A mother’s diet around the time of pregnancy may influence whether her offspring become obese, according to a new study by The Scripps Research Institute.
And a typical American, or Western, diet appears to set up the next generation for lifelong obesity issues.
“Your diet itself matters, not just whether you are gaining excess weight or developing gestational diabetes,” said Associate Professor Eric Zorrilla, who led the study in collaboration with researchers in Alabama and New Jersey.
Their work was published recently in the American Journal of Physiology.
The researchers made the discovery by studying two lines of rats, one selectively bred to be obesity-resistant to a high-fat diet and one bred to be unusually vulnerable. Rats from each group were fed either a diet with the same overall fat, saturated fat, carbohydrate and protein levels as a typical Western diet, or a lower-fat, higher-grain control diet.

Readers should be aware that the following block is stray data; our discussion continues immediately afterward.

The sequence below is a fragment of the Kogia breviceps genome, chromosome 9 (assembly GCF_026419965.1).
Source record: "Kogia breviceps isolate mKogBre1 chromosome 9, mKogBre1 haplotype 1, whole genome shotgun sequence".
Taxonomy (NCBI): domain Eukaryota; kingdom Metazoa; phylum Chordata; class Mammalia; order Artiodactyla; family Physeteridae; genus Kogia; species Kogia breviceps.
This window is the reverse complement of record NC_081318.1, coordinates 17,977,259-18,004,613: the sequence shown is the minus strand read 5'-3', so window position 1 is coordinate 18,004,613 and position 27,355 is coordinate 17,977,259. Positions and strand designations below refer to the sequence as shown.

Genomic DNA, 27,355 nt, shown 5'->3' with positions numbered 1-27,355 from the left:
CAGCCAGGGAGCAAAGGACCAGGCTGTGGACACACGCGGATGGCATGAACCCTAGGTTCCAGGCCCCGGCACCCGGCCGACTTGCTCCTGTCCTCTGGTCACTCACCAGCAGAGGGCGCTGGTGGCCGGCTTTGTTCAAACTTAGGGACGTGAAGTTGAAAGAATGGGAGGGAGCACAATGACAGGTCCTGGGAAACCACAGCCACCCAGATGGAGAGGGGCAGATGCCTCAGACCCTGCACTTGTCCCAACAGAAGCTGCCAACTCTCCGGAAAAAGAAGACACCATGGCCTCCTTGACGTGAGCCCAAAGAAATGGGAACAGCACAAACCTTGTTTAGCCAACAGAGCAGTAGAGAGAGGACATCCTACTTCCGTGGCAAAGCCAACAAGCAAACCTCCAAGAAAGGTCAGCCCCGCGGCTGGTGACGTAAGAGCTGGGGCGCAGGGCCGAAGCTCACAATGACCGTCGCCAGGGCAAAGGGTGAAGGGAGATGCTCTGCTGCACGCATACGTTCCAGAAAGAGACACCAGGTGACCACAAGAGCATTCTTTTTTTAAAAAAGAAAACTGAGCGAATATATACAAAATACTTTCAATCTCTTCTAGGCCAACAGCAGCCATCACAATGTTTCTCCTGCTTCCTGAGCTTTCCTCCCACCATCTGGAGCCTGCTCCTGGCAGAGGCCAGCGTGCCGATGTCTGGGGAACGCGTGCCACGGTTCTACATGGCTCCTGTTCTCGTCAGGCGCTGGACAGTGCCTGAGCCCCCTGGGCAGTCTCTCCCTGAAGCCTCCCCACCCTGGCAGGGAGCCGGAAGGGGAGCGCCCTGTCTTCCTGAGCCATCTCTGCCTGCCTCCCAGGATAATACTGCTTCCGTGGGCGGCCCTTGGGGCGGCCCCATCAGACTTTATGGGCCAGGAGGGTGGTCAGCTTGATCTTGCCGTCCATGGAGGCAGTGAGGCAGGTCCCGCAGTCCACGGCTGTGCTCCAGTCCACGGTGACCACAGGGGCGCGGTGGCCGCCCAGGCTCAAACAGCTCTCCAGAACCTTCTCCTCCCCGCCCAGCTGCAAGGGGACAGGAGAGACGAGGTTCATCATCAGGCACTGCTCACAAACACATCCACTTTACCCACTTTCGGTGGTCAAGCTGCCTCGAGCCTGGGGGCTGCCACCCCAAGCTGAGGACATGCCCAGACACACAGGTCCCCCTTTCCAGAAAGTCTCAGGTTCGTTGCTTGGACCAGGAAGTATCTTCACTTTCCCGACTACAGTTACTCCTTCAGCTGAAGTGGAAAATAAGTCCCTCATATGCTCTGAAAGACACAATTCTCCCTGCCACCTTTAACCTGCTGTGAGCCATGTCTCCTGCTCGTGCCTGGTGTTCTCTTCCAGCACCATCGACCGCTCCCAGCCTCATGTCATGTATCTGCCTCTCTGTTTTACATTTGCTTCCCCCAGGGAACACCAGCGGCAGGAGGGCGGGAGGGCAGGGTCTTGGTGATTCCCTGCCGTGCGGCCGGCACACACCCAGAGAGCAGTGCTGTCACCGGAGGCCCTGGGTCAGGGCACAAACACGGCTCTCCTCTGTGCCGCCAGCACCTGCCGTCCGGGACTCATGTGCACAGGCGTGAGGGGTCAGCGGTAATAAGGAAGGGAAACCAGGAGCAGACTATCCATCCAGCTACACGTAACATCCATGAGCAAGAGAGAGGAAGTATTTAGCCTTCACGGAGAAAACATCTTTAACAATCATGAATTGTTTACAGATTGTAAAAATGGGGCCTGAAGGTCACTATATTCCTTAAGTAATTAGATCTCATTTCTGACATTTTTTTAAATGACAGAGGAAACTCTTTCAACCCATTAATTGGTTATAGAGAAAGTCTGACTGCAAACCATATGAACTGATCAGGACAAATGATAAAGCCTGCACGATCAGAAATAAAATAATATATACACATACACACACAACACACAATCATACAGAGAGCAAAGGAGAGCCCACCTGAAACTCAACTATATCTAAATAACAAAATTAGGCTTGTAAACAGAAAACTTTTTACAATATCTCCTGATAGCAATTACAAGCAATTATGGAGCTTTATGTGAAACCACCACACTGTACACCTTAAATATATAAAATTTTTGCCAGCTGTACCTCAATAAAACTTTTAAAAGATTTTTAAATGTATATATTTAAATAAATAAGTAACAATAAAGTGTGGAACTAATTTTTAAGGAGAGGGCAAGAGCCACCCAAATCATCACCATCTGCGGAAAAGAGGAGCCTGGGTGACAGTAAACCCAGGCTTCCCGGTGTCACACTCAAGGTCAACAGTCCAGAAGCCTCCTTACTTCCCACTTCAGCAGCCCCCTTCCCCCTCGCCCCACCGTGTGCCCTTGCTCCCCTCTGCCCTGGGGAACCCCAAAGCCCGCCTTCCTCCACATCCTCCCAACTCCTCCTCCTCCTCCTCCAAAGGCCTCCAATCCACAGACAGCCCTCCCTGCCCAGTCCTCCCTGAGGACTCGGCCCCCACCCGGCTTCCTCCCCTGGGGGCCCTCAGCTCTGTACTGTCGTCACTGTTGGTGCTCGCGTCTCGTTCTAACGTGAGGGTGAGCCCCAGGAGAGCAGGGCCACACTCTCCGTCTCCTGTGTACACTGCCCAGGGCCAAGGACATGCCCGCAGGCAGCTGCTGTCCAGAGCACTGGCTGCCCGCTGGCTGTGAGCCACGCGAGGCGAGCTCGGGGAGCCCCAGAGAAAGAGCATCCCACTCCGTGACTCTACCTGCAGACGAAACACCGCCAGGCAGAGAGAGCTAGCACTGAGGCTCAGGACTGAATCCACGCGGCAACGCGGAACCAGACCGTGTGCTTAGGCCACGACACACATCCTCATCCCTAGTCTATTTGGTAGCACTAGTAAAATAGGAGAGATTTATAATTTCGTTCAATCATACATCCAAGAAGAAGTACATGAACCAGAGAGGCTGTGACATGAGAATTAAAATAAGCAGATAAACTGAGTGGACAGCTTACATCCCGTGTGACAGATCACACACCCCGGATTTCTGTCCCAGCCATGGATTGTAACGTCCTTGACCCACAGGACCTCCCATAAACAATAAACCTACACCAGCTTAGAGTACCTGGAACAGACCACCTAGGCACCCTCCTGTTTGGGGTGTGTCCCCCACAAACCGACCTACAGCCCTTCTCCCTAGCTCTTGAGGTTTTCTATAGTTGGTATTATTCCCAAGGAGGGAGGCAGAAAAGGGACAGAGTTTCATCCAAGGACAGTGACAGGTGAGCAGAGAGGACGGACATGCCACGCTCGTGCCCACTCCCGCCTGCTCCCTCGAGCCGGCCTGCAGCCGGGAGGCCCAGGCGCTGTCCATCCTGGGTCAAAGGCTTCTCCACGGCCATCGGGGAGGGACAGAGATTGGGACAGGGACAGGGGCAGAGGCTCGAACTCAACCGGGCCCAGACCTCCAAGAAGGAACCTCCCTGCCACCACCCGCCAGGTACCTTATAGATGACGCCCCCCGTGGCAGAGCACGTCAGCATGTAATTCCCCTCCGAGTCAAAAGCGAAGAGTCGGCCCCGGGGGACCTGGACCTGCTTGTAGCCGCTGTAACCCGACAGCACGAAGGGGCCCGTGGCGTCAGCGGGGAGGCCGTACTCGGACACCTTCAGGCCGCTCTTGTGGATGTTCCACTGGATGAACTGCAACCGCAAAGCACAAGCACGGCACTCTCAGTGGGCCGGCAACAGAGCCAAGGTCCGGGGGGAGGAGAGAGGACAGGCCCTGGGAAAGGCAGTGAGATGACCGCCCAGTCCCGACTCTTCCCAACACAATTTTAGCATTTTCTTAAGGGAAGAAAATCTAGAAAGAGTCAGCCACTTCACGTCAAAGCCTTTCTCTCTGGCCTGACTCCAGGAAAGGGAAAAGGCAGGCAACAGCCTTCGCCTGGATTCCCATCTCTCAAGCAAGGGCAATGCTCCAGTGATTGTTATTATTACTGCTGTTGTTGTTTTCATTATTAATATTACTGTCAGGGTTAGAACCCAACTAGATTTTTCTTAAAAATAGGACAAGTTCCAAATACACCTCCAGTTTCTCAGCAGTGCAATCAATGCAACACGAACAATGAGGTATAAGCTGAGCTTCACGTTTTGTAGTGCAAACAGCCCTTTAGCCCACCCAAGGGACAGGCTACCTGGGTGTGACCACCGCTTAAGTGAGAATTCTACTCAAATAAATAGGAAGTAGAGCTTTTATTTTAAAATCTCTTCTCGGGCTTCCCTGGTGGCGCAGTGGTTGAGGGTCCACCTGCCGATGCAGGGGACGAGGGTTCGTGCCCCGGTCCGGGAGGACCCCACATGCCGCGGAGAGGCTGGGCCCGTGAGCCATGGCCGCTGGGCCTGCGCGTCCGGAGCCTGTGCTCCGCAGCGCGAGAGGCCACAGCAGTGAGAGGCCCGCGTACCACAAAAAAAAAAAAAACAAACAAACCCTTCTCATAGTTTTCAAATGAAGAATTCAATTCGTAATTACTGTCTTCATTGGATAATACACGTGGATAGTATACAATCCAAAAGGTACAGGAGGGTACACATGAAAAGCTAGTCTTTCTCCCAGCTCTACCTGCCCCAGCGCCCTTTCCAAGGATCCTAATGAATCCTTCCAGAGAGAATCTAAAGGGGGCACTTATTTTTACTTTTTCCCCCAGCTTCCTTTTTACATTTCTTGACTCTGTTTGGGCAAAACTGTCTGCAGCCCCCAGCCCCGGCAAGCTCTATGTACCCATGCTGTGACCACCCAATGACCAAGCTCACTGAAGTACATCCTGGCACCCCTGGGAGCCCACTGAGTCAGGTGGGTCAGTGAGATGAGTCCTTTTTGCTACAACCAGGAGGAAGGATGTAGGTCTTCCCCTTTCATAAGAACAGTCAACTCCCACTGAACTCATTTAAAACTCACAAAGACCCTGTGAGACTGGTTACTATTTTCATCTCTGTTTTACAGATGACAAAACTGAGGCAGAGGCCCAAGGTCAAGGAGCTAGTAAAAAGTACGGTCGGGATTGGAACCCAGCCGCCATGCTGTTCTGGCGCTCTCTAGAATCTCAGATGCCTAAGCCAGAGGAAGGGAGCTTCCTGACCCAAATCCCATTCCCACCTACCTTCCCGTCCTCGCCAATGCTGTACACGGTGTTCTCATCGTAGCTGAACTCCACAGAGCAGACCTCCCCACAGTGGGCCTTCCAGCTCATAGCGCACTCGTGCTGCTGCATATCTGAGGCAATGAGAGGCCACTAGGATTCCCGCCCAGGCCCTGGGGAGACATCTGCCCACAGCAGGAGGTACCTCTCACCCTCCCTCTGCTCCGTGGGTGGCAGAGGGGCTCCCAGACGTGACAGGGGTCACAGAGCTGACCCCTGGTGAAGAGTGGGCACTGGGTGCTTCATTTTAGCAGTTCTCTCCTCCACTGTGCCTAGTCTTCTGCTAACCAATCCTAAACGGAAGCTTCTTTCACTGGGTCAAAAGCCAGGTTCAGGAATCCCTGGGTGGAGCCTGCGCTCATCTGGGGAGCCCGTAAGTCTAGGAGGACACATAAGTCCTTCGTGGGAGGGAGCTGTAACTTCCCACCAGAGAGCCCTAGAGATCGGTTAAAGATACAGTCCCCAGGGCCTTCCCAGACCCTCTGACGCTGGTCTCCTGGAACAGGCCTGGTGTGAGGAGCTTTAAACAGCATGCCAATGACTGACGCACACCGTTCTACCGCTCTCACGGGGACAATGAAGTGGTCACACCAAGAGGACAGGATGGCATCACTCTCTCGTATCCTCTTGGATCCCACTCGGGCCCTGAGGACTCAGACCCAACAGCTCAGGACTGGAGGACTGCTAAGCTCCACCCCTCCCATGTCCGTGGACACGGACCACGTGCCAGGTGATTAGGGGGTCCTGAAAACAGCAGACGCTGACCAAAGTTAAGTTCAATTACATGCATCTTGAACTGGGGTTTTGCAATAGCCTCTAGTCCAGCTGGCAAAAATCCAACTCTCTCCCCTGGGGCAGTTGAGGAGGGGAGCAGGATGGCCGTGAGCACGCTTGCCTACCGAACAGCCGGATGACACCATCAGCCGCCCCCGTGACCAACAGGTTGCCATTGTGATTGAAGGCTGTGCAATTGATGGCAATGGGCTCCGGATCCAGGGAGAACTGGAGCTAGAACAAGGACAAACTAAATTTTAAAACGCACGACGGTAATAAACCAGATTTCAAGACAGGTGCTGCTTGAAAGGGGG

The scientists found that female rats given a Western diet in the weeks leading up to pregnancy, during pregnancy and during nursing had offspring more prone to obesity at birth, during early adolescence and—many months later—through adulthood. This occurred even if the mothers themselves did not overeat and maintained a healthy weight, body fat and insulin status.
Zorrilla said the results were surprising because, whereas previous studies had shown that overweight mothers were more likely to have overweight offspring, the new findings suggest that diet alone can make a difference independent of weight gain.
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